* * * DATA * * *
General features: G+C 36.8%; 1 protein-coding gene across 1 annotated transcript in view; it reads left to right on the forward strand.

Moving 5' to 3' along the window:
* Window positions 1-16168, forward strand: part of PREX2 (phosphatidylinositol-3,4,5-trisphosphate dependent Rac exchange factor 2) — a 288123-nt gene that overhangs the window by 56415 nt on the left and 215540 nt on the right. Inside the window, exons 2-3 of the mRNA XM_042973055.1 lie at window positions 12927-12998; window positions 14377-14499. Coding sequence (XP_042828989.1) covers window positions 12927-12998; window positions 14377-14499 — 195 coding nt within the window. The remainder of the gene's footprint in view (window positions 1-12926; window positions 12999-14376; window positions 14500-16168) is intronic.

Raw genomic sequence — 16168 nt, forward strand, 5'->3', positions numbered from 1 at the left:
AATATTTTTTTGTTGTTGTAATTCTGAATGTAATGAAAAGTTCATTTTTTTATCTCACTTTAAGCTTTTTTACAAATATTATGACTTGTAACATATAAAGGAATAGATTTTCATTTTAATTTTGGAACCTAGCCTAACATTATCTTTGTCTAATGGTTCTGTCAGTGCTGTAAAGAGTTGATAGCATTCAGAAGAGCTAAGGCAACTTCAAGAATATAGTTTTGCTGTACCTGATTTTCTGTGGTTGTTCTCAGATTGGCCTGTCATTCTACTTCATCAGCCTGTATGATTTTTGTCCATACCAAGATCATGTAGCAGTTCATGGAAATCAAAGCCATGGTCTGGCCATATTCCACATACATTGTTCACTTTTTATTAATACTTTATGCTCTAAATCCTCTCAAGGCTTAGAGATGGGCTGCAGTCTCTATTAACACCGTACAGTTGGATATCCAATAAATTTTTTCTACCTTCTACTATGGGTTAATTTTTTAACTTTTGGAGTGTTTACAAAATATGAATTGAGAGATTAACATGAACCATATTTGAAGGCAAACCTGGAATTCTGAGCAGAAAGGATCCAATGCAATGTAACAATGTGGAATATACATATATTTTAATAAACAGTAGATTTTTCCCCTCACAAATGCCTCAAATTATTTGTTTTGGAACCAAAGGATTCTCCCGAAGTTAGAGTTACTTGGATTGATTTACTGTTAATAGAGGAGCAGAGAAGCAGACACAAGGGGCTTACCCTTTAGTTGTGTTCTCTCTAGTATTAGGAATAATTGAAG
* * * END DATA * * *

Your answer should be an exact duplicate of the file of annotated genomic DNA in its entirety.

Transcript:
General features: G+C 36.8%; 1 protein-coding gene across 1 annotated transcript in view; it reads left to right on the forward strand.

Moving 5' to 3' along the window:
* Window positions 1-16168, forward strand: part of PREX2 (phosphatidylinositol-3,4,5-trisphosphate dependent Rac exchange factor 2) — a 288123-nt gene that overhangs the window by 56415 nt on the left and 215540 nt on the right. Inside the window, exons 2-3 of the mRNA XM_042973055.1 lie at window positions 12927-12998; window positions 14377-14499. Coding sequence (XP_042828989.1) covers window positions 12927-12998; window positions 14377-14499 — 195 coding nt within the window. The remainder of the gene's footprint in view (window positions 1-12926; window positions 12999-14376; window positions 14500-16168) is intronic.

Raw genomic sequence — 16168 nt, forward strand, 5'->3', positions numbered from 1 at the left:
AATATTTTTTTGTTGTTGTAATTCTGAATGTAATGAAAAGTTCATTTTTTTATCTCACTTTAAGCTTTTTTACAAATATTATGACTTGTAACATATAAAGGAATAGATTTTCATTTTAATTTTGGAACCTAGCCTAACATTATCTTTGTCTAATGGTTCTGTCAGTGCTGTAAAGAGTTGATAGCATTCAGAAGAGCTAAGGCAACTTCAAGAATATAGTTTTGCTGTACCTGATTTTCTGTGGTTGTTCTCAGATTGGCCTGTCATTCTACTTCATCAGCCTGTATGATTTTTGTCCATACCAAGATCATGTAGCAGTTCATGGAAATCAAAGCCATGGTCTGGCCATATTCCACATACATTGTTCACTTTTTATTAATACTTTATGCTCTAAATCCTCTCAAGGCTTAGAGATGGGCTGCAGTCTCTATTAACACCGTACAGTTGGATATCCAATAAATTTTTTCTACCTTCTACTATGGGTTAATTTTTTAACTTTTGGAGTGTTTACAAAATATGAATTGAGAGATTAACATGAACCATATTTGAAGGCAAACCTGGAATTCTGAGCAGAAAGGATCCAATGCAATGTAACAATGTGGAATATACATATATTTTAATAAACAGTAGATTTTTCCCCTCACAAATGCCTCAAATTATTTGTTTTGGAACCAAAGGATTCTCCCGAAGTTAGAGTTACTTGGATTGATTTACTGTTAATAGAGGAGCAGAGAAGCAGACACAAGGGGCTTACCCTTTAGTTGTGTTCTCTCTAGTATTAGGAATAATTGAAG